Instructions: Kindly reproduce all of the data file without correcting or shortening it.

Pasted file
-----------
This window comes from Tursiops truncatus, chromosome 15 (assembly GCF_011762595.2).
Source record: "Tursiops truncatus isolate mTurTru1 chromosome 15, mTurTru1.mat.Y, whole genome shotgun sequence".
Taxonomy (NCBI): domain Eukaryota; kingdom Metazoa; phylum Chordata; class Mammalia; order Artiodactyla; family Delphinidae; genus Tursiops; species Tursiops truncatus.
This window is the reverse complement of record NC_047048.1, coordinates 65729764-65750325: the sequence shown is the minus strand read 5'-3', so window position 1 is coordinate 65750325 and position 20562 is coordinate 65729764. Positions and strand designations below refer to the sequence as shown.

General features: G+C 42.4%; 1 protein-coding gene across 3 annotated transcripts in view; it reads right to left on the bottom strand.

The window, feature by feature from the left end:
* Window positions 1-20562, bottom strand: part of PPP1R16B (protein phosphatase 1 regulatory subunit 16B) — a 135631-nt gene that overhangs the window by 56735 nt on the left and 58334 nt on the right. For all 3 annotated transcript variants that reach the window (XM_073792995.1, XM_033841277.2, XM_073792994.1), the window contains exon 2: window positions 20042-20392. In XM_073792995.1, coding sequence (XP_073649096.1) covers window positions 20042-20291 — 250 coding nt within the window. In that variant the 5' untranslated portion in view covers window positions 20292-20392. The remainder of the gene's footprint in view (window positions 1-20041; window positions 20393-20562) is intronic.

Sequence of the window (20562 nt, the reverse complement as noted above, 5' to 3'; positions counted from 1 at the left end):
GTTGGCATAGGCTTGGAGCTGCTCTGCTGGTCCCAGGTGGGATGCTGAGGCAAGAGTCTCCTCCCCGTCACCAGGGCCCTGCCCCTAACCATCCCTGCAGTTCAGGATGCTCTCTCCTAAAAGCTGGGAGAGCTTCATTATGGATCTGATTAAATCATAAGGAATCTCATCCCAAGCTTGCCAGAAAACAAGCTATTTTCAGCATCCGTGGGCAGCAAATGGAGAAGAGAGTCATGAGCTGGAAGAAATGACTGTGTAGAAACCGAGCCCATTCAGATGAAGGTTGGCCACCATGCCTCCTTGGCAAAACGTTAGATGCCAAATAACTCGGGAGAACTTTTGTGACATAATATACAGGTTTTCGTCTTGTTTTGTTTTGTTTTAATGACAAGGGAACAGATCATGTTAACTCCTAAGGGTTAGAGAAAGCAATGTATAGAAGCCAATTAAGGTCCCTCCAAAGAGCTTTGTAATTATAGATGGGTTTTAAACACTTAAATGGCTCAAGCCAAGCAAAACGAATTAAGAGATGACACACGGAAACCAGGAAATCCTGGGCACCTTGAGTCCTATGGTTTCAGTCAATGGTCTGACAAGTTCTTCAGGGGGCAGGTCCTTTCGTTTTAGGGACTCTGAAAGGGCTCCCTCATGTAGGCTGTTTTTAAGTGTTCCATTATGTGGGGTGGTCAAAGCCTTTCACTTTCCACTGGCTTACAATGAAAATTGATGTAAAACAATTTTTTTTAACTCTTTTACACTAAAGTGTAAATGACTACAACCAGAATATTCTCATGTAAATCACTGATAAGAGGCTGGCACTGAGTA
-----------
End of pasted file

This window comes from Tursiops truncatus, chromosome 15 (assembly GCF_011762595.2).
Source record: "Tursiops truncatus isolate mTurTru1 chromosome 15, mTurTru1.mat.Y, whole genome shotgun sequence".
Taxonomy (NCBI): domain Eukaryota; kingdom Metazoa; phylum Chordata; class Mammalia; order Artiodactyla; family Delphinidae; genus Tursiops; species Tursiops truncatus.
This window is the reverse complement of record NC_047048.1, coordinates 65729764-65750325: the sequence shown is the minus strand read 5'-3', so window position 1 is coordinate 65750325 and position 20562 is coordinate 65729764. Positions and strand designations below refer to the sequence as shown.

General features: G+C 42.4%; 1 protein-coding gene across 3 annotated transcripts in view; it reads right to left on the bottom strand.

The window, feature by feature from the left end:
* Window positions 1-20562, bottom strand: part of PPP1R16B (protein phosphatase 1 regulatory subunit 16B) — a 135631-nt gene that overhangs the window by 56735 nt on the left and 58334 nt on the right. For all 3 annotated transcript variants that reach the window (XM_073792995.1, XM_033841277.2, XM_073792994.1), the window contains exon 2: window positions 20042-20392. In XM_073792995.1, coding sequence (XP_073649096.1) covers window positions 20042-20291 — 250 coding nt within the window. In that variant the 5' untranslated portion in view covers window positions 20292-20392. The remainder of the gene's footprint in view (window positions 1-20041; window positions 20393-20562) is intronic.

Sequence of the window (20562 nt, the reverse complement as noted above, 5' to 3'; positions counted from 1 at the left end):
GTTGGCATAGGCTTGGAGCTGCTCTGCTGGTCCCAGGTGGGATGCTGAGGCAAGAGTCTCCTCCCCGTCACCAGGGCCCTGCCCCTAACCATCCCTGCAGTTCAGGATGCTCTCTCCTAAAAGCTGGGAGAGCTTCATTATGGATCTGATTAAATCATAAGGAATCTCATCCCAAGCTTGCCAGAAAACAAGCTATTTTCAGCATCCGTGGGCAGCAAATGGAGAAGAGAGTCATGAGCTGGAAGAAATGACTGTGTAGAAACCGAGCCCATTCAGATGAAGGTTGGCCACCATGCCTCCTTGGCAAAACGTTAGATGCCAAATAACTCGGGAGAACTTTTGTGACATAATATACAGGTTTTCGTCTTGTTTTGTTTTGTTTTAATGACAAGGGAACAGATCATGTTAACTCCTAAGGGTTAGAGAAAGCAATGTATAGAAGCCAATTAAGGTCCCTCCAAAGAGCTTTGTAATTATAGATGGGTTTTAAACACTTAAATGGCTCAAGCCAAGCAAAACGAATTAAGAGATGACACACGGAAACCAGGAAATCCTGGGCACCTTGAGTCCTATGGTTTCAGTCAATGGTCTGACAAGTTCTTCAGGGGGCAGGTCCTTTCGTTTTAGGGACTCTGAAAGGGCTCCCTCATGTAGGCTGTTTTTAAGTGTTCCATTATGTGGGGTGGTCAAAGCCTTTCACTTTCCACTGGCTTACAATGAAAATTGATGTAAAACAATTTTTTTTAACTCTTTTACACTAAAGTGTAAATGACTACAACCAGAATATTCTCATGTAAATCACTGATAAGAGGCTGGCACTGAGTA